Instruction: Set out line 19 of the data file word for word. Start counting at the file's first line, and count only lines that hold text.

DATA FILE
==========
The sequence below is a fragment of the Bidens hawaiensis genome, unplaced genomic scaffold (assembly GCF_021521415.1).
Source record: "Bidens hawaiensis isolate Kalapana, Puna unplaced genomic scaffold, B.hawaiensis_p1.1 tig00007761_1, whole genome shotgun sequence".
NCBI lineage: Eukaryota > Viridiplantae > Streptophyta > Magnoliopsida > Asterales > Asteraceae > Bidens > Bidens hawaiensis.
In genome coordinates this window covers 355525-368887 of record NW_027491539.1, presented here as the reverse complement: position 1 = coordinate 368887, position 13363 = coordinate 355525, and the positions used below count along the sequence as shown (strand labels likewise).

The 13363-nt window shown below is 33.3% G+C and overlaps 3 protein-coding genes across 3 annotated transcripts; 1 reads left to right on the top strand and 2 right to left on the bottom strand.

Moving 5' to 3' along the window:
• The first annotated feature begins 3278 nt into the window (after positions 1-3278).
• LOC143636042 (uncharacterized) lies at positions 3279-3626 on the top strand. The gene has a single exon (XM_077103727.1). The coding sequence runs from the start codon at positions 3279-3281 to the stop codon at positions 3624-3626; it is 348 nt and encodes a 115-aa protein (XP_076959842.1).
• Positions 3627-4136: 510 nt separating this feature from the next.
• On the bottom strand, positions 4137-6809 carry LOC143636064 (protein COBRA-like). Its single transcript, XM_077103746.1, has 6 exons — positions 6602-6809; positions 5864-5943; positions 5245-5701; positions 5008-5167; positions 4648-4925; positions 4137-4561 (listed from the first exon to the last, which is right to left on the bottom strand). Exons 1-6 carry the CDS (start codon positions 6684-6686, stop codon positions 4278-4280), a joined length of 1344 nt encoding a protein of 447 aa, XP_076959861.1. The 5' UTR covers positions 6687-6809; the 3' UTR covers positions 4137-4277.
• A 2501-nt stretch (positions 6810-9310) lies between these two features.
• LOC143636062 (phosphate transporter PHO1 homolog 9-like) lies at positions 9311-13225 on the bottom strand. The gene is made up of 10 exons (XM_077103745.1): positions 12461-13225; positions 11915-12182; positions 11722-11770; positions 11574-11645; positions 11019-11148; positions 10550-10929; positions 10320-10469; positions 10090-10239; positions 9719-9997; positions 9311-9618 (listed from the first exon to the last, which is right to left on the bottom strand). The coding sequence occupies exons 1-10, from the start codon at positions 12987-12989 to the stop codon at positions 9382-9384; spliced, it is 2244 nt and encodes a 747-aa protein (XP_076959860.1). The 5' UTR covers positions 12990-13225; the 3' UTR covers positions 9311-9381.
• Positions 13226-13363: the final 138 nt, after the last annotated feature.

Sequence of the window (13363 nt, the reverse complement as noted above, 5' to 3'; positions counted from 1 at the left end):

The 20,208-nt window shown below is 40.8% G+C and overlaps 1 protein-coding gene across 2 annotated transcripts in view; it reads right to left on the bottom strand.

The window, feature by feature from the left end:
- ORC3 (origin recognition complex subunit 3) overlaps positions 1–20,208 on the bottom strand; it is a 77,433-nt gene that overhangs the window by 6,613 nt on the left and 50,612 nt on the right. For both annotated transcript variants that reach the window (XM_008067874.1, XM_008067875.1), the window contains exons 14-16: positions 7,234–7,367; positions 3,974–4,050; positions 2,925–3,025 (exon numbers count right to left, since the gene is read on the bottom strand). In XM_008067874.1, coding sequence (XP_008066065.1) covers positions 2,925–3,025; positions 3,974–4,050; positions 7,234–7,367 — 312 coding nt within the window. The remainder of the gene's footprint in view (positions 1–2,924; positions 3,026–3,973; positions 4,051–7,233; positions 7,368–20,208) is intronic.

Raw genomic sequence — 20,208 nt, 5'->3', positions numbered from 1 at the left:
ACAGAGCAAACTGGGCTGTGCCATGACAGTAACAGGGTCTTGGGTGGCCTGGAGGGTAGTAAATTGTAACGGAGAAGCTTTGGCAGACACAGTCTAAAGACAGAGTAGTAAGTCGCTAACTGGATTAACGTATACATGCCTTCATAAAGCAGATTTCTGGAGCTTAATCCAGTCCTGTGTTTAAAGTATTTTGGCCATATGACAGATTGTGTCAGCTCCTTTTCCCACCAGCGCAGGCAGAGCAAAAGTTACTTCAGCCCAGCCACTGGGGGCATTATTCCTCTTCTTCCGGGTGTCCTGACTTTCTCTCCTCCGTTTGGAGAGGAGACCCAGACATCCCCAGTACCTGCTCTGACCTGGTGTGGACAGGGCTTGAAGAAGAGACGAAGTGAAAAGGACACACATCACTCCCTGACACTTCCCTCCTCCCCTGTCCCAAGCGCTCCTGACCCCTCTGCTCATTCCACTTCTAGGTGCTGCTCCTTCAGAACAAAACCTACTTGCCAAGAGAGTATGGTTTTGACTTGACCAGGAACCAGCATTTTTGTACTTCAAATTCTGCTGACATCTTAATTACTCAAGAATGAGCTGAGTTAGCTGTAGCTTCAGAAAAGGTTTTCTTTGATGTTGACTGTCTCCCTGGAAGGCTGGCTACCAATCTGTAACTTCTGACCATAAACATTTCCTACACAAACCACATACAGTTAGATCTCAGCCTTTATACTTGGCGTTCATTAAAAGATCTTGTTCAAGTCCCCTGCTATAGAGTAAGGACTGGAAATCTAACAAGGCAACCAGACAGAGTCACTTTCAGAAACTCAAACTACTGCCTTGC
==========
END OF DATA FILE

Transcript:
ACAGAGCAAACTGGGCTGTGCCATGACAGTAACAGGGTCTTGGGTGGCCTGGAGGGTAGTAAATTGTAACGGAGAAGCTTTGGCAGACACAGTCTAAAGACAGAGTAGTAAGTCGCTAACTGGATTAACGTATACATGCCTTCATAAAGCAGATTTCTGGAGCTTAATCCAGTCCTGTGTTTAAAGTATTTTGGCCATATGACAGATTGTGTCAGCTCCTTTTCCCACCAGCGCAGGCAGAGCAAAAGTTACTTCAGCCCAGCCACTGGGGGCATTATTCCTCTTCTTCCGGGTGTCCTGACTTTCTCTCCTCCGTTTGGAGAGGAGACCCAGACATCCCCAGTACCTGCTCTGACCTGGTGTGGACAGGGCTTGAAGAAGAGACGAAGTGAAAAGGACACACATCACTCCCTGACACTTCCCTCCTCCCCTGTCCCAAGCGCTCCTGACCCCTCTGCTCATTCCACTTCTAGGTGCTGCTCCTTCAGAACAAAACCTACTTGCCAAGAGAGTATGGTTTTGACTTGACCAGGAACCAGCATTTTTGTACTTCAAATTCTGCTGACATCTTAATTACTCAAGAATGAGCTGAGTTAGCTGTAGCTTCAGAAAAGGTTTTCTTTGATGTTGACTGTCTCCCTGGAAGGCTGGCTACCAATCTGTAACTTCTGACCATAAACATTTCCTACACAAACCACATACAGTTAGATCTCAGCCTTTATACTTGGCGTTCATTAAAAGATCTTGTTCAAGTCCCCTGCTATAGAGTAAGGACTGGAAATCTAACAAGGCAACCAGACAGAGTCACTTTCAGAAACTCAAACTACTGCCTTGC